In an effort to reduce pesticide use, scientists in Japan have found that painting a cow in zebra stripes drastically reduces bites from pesky flies. The result of the study published in science journal Plos One was very promising with fly bites reduced by 50% on painted cows.
The researchers behind the study believe that painting cattle to look something like a zebra is a world-first in curbing insect bites amongst bovines. They are hopeful that the practice will be an eco-friendly alternative to the continuous use of pesticides.
During the research process, six pregnant black Japanese cows were painted with white stripes that were four to five centimeters in width. The paints used were “commercial waterborne white lacquers” that could easily be washed off.
By using the zebra disguise the Japanese scientists found that fly attacks were “significantly reduced,” as per The Guardian. Results suggest that the striped pattern confuses the pest’s motion detection abilities thereby deterring them.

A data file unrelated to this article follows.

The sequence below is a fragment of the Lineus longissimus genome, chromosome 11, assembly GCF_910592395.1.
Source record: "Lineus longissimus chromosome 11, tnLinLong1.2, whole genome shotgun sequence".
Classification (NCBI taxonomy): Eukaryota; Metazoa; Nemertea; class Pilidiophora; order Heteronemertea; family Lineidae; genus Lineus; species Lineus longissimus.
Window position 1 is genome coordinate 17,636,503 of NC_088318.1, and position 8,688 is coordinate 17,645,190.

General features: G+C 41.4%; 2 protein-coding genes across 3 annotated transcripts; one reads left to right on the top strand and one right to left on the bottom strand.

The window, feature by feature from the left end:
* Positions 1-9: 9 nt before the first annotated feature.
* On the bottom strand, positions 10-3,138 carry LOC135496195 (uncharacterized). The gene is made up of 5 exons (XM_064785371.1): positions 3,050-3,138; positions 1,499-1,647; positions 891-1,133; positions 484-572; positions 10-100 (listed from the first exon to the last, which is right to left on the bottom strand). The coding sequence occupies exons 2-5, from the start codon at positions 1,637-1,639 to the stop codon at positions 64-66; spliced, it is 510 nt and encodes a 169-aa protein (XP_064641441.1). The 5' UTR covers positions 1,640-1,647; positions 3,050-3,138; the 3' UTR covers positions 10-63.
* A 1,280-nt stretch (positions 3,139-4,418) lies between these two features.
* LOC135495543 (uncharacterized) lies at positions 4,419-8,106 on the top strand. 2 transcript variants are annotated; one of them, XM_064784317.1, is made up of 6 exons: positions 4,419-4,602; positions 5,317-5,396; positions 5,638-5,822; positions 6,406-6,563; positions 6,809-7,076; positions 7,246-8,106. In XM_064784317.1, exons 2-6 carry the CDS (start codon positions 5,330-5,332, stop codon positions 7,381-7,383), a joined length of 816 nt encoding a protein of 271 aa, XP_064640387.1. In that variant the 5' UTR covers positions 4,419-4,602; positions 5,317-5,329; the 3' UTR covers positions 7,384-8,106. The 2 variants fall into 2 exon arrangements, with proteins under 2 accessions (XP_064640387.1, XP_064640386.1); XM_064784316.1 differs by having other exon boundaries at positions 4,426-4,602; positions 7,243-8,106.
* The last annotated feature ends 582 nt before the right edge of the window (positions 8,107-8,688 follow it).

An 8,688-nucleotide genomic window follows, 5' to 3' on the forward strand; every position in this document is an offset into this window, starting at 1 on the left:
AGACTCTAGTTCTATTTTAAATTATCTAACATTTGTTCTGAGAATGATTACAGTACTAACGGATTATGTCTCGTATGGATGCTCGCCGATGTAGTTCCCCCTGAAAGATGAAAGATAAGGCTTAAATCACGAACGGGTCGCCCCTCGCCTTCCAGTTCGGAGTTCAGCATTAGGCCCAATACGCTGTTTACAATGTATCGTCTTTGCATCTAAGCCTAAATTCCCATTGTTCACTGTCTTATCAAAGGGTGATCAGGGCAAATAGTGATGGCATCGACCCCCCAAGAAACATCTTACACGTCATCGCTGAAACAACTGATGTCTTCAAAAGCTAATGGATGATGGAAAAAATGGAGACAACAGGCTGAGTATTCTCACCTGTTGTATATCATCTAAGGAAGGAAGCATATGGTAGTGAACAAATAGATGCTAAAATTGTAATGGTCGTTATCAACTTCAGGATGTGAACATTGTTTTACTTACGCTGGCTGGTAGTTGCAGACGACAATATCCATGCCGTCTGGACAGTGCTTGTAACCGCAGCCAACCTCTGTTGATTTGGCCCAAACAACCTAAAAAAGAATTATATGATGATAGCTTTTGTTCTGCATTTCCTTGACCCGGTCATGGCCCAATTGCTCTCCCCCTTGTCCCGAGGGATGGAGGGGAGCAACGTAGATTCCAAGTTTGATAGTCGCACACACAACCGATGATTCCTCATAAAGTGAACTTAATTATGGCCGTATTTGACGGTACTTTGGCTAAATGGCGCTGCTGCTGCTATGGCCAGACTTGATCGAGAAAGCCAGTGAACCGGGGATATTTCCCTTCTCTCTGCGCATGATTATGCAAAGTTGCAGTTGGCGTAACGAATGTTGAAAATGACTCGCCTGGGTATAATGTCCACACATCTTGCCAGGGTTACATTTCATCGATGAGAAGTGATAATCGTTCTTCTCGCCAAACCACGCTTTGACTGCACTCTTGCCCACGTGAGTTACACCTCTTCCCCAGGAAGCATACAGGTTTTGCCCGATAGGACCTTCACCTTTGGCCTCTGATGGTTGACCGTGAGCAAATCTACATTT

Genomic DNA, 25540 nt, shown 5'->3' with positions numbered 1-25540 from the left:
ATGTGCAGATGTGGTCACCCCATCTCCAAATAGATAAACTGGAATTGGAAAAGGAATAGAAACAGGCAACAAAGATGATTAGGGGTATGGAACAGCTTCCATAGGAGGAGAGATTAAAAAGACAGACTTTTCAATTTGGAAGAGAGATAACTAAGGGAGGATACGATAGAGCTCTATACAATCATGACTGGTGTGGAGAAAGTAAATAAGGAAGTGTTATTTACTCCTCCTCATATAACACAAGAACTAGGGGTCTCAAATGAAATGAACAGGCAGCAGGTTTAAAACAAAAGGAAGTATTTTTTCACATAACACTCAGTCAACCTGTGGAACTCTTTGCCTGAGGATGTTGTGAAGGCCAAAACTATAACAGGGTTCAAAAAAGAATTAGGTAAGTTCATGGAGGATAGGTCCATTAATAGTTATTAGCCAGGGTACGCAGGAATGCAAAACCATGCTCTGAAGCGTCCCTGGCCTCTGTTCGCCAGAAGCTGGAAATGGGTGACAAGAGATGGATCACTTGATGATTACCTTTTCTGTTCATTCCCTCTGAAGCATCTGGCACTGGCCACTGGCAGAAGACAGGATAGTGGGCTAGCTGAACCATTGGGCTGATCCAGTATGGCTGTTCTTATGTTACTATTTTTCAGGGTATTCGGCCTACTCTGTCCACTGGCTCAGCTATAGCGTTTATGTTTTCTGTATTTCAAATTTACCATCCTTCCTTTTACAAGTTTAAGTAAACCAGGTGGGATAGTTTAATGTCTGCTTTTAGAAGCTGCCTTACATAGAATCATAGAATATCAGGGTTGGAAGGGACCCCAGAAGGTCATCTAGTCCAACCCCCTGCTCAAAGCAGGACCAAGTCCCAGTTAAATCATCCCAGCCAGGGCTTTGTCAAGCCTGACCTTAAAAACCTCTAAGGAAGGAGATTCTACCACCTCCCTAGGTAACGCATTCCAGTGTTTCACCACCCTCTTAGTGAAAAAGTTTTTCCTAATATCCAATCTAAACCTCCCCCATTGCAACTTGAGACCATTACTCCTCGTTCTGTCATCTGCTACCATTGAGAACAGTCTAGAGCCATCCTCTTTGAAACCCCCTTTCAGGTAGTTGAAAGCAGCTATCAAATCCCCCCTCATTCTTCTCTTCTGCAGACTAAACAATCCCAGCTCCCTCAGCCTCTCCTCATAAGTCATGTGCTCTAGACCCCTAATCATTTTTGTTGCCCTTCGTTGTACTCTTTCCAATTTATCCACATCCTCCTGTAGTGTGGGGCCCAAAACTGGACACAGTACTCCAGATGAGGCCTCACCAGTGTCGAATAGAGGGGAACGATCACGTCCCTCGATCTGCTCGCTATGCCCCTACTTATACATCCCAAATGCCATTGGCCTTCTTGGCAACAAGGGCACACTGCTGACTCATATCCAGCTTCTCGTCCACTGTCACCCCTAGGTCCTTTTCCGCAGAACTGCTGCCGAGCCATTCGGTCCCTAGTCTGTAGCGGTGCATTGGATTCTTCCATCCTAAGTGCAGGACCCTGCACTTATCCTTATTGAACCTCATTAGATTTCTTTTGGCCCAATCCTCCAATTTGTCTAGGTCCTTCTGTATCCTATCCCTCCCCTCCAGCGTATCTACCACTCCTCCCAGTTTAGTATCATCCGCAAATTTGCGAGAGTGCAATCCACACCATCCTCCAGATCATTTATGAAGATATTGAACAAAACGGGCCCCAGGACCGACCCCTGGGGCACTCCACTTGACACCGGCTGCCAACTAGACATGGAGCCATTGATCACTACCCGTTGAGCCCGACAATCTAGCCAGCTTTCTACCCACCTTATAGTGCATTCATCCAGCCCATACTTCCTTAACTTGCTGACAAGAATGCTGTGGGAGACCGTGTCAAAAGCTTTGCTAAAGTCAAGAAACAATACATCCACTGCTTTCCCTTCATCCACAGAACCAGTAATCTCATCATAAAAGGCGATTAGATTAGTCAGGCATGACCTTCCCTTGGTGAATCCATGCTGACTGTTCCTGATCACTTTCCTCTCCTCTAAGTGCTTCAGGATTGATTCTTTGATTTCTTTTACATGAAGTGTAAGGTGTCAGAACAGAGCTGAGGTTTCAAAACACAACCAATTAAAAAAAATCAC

“This phenomenon has been explained as modulation brightness or polarized light,” the scientists wrote in the paper. “Biting flies are the most damaging arthropod pests of cattle worldwide,” the report added. Fly bites in the United States alone generate an economic impact of an estimated USD2.2 billion a year. With this method, costs going to pesticides could be significantly reduced with carbon footprints lessened.
“In future, the development of more effective techniques to ensure the persistence of black-and-white stripes on livestock during the biting fly season (3-4 months) may be necessary,” the scientists wrote.